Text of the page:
Wednesday, January 20, 2010

Rules vs. Artistic Style

I'm reading a novel now that seems like it's a good story, even though there are craft issues that are leaving me a bit perplexed. Even maybe a little headachey.

John Sandford is a favorite of mine, even though it's been awhile since I've read something of his. Could it be that he's always written this way and I just didn't notice?

I don't think so.

The novel is Dark of the Moon. Here was my first clue that there might be something different ahead. Inside the covers of the book there is an acknowledgment page that reads "This book was written in cooperation with my friend Larry Millet . . . "

There are odd POV shifts (even though they're generally done well), and strange scene breaks that really aren't scene breaks at all (those are the headachey things).

I'm not talking about "breaking the rules." I think, rather, this is an attempt to do something different. To take artistic liberty. But I'm not sure I like it.

Does that make me a curmudgeon?

And I guess the one thing I really don't like is the fact that it sort of looks like this book had a co-author. A co-author whose name does not appear on the cover.

What about you? Is there anything that gives you reader angst?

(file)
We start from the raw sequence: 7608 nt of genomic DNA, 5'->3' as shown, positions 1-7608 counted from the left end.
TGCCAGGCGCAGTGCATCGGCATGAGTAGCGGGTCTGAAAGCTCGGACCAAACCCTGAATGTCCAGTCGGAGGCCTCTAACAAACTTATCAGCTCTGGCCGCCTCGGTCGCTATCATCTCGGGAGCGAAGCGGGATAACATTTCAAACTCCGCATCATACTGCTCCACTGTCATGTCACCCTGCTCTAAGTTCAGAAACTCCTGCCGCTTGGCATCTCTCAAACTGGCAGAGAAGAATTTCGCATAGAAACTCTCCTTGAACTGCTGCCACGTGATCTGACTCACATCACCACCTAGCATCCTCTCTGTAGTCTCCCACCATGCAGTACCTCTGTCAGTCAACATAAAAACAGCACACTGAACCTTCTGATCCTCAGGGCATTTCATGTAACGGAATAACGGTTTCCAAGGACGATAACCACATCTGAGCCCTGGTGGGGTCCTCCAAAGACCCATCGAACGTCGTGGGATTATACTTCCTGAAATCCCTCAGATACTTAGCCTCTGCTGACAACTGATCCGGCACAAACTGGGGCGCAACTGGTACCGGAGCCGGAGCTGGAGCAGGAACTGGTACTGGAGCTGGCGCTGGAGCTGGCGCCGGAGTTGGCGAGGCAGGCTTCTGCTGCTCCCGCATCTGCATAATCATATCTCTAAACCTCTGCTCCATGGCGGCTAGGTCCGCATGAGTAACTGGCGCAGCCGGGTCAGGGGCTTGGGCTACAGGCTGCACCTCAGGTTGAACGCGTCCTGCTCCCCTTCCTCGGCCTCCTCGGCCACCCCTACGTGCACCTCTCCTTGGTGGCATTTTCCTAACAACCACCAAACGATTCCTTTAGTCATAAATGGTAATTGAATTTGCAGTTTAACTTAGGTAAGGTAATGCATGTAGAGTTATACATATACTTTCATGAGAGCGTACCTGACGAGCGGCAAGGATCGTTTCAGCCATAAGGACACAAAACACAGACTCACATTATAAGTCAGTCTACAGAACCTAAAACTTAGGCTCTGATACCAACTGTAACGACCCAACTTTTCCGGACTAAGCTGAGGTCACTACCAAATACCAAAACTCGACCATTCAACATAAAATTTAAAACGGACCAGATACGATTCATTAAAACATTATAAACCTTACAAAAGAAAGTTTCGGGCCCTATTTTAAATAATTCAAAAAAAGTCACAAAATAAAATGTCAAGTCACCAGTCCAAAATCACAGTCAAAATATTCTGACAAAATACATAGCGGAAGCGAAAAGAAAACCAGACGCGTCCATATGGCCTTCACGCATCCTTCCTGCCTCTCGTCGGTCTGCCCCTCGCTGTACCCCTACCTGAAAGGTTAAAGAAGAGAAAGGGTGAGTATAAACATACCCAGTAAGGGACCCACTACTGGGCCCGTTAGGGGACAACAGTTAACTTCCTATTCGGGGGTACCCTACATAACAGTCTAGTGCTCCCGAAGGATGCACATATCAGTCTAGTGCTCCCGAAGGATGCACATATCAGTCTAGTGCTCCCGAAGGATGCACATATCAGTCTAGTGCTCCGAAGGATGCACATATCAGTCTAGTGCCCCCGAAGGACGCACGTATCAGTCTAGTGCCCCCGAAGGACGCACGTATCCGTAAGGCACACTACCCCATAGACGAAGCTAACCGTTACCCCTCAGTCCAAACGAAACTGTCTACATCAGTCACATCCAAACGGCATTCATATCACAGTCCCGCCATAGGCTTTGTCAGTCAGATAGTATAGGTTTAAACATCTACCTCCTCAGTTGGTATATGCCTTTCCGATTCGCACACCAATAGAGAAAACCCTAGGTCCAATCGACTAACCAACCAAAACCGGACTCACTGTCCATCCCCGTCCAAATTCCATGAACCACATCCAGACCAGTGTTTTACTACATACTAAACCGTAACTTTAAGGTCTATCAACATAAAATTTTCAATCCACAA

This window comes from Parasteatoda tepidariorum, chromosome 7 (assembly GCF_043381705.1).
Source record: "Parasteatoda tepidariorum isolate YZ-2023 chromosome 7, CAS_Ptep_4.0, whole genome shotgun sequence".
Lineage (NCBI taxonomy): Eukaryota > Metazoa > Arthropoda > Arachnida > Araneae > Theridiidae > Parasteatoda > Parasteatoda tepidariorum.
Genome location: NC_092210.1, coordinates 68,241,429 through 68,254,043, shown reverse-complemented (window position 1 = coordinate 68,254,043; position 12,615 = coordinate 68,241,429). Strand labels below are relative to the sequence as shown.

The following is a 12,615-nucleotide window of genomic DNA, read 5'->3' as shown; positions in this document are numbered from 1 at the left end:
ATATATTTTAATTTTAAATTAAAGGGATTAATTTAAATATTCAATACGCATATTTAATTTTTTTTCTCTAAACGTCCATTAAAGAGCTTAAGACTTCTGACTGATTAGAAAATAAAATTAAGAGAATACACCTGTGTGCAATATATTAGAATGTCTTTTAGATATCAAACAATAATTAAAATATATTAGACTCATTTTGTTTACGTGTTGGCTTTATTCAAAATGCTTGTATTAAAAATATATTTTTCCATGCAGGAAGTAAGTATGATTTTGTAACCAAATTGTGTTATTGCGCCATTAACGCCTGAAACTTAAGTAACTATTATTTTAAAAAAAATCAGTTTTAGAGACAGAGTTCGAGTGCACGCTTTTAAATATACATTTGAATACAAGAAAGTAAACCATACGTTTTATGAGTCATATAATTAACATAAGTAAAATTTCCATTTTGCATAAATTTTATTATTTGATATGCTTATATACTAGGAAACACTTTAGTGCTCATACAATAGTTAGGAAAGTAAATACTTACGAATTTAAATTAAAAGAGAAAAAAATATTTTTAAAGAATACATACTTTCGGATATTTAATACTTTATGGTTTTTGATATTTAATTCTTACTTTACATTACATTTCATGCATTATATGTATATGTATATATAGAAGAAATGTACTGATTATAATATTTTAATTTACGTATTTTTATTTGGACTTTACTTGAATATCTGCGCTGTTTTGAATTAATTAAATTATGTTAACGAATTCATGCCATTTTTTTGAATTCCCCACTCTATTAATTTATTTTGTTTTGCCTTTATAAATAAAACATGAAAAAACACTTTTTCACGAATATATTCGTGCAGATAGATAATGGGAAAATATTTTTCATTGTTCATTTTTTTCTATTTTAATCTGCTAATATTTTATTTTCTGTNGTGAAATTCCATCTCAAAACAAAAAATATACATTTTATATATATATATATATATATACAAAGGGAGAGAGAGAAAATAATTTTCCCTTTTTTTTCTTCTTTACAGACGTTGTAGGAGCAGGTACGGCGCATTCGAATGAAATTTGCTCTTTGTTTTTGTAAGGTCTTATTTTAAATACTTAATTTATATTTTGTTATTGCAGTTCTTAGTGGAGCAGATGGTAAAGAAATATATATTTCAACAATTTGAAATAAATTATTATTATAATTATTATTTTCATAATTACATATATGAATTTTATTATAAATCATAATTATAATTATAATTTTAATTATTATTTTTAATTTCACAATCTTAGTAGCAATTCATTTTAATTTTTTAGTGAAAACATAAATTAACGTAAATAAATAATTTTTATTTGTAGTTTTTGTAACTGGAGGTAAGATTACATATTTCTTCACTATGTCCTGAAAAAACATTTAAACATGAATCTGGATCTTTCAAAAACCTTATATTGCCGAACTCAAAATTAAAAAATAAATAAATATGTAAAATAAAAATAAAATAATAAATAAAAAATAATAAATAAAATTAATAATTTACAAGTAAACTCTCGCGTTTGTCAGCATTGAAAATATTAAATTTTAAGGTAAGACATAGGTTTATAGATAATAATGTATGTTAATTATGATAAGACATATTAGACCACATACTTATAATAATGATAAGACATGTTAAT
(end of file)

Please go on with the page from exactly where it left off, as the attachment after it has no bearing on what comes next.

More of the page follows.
You know what I'm reading. I have another Sandford in my TBR pile, so that'll be interesting.

It's all better with friends.


  1. You certainly have me curious now.

  2. It's also weird how things strike us differently after we've gotten deeper into the writing process ourselves versus when we're reading purely as readers, huh?

    What gives me a headache? These days it's when I read a book edited by an editor who just passed on mine. Either I'm all, Of course she passed! She's editing masterpieces like this one and my agent is sending my sad, pathetic...You know the drill. Or--this isn't any better than mine! Weep, weep. Why didn't she buy MY book?

    (Answer: because there are things in this universe stranger than anything you can imagine--to paraphrase a philospher I am not remembering at the moment--and also...Reading is and will always be subjective.)

  3. You know what? I jus this minute pulled out another Sandford, and he does the same scene/not-scene thing. So it is a style. Huh.

    Now that I know it's a "style", I'm a lot less headachey about the whole thing. In fact, it could be a device to sort of move things along faster.